Giacomo Bussolari was born to a poor family in Pavia, Italy around 1300. A natural gift for oratory augmented the modest opportunities available to him; and he found in the Augustinian order a vehicle for the expression of his ambitions. During the 1350s he was a leading figure in the city, even rising to command the city’s military during conflict with the Visconti in 1356. Yet Fortune was to turn against him, as so often happens; by 1359 the Visconti had mounted a successful campaign against Pavia, and Bussolari was ignominiously deposed.
I often get questions from readers asking if they should do seminars, courses, retreats, take classes, or things like this. It’s a great question. My thoughts are these: (1) Everyone has different motivational needs and requirements; (2) Your resources and time are limited; (3) You should experiment with different things to find out what works, and what does not; (4) Even if it doesn’t work out, you will still have learned something.
Giovanni Battista Belzoni ranks as one of the most unexpected and fascinating of European travelers. With little formal experience and education, he managed not only to explore and document various parts of the Arab world, but also to carry out engineering and logistical feats that would have daunted even the trained professionals of his era. This fearless Italian was born in Padua in 1788. He was but one of fourteen children, and the son of a barber; finding few career prospects in his native city, he set out for Rome at the age of sixteen with the intention of pursuing a monastic career. The Church at least could offer him food, drink, and a roof over his head; and for a poor youth, these inducements were considerably attractive.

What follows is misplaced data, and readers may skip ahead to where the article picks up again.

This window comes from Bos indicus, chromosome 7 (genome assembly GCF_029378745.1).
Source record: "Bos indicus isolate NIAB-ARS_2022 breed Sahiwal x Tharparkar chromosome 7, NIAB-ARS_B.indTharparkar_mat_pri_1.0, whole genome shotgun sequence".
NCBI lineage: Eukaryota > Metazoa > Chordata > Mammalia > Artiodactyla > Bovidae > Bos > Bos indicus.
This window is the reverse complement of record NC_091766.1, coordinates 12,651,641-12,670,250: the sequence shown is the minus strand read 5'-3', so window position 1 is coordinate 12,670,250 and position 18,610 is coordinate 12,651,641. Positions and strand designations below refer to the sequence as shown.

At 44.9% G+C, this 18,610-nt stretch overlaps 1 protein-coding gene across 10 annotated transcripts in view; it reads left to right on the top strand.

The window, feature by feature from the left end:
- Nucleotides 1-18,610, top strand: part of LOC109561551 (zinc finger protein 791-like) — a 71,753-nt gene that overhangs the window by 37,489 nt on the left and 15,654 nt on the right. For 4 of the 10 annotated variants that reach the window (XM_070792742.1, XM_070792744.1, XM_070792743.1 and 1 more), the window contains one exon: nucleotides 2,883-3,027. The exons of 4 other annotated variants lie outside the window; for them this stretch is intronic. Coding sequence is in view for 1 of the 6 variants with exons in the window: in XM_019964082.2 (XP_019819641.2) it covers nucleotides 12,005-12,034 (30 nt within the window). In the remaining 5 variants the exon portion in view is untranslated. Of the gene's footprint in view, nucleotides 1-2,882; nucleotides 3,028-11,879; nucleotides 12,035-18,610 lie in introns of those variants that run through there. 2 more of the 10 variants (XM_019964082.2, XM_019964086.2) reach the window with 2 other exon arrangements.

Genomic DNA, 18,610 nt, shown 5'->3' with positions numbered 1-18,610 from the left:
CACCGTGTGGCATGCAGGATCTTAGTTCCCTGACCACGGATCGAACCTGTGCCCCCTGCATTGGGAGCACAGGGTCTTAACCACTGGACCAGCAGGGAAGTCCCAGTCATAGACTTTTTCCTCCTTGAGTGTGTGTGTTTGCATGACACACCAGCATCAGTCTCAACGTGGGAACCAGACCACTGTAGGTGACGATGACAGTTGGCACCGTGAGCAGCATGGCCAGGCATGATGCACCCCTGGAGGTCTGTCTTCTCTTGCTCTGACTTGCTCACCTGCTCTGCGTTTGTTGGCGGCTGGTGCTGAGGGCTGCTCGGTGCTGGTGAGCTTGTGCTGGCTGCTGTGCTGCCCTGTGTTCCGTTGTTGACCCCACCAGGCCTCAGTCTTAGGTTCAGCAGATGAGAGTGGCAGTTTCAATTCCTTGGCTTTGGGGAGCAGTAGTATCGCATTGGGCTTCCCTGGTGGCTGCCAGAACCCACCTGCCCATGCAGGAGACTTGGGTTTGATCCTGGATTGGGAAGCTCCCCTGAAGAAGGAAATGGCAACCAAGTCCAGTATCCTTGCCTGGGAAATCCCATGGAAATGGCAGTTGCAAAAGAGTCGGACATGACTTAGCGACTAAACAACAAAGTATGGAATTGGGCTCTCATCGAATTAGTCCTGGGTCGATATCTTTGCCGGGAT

We’re ringing in the new year with another G Manifesto tweet reading (even though he’s already in 2022). The topics are: custom suits, nootropics, game meats, mountain villages, ocean swims, beautiful girls, and avoiding weesh dudes. What more can be said? Kick back, have a drink or two, and laugh along with us! Life is too short!
(Most will never get something like this).
Arthur Conan Doyle’s sinister short story “The Leathern Funnel” deals with a phenomenon called psychometry: the supposed ability of material objects associated with emotionally charged experiences to preserve and transmit a record of such events. Published in 1900, the tale begins innocently enough with a meeting between friends, then slowly builds to an ominous crescendo of unease and sadistic malignancy. Lionel Dacre, a wealthy owner of rare curiosities, owns a very old leather funnel from seventeenth-century France; the funnel has mysterious scratches, or bite-marks, on its neck. Dacre persuades a friend (the unnamed narrator) to sleep with this funnel by his bedside. In his dreams that night, the friend makes a horrifying discovery: the funnel was actually used as a water-torture device during a pretrial procedure euphemistically called the “Extraordinary Question.”
No short literary effort quite captures the shadowy nothingness, the husk-like, desiccated essence of modern man, as well as T.S. Eliot’s “The Hollow Men.” This is my reading of his poem.
In this movie roundup we discuss “1917” (2019), “Earthquake Bird,” (2019), and “Furthest Witness” (2017).Continue reading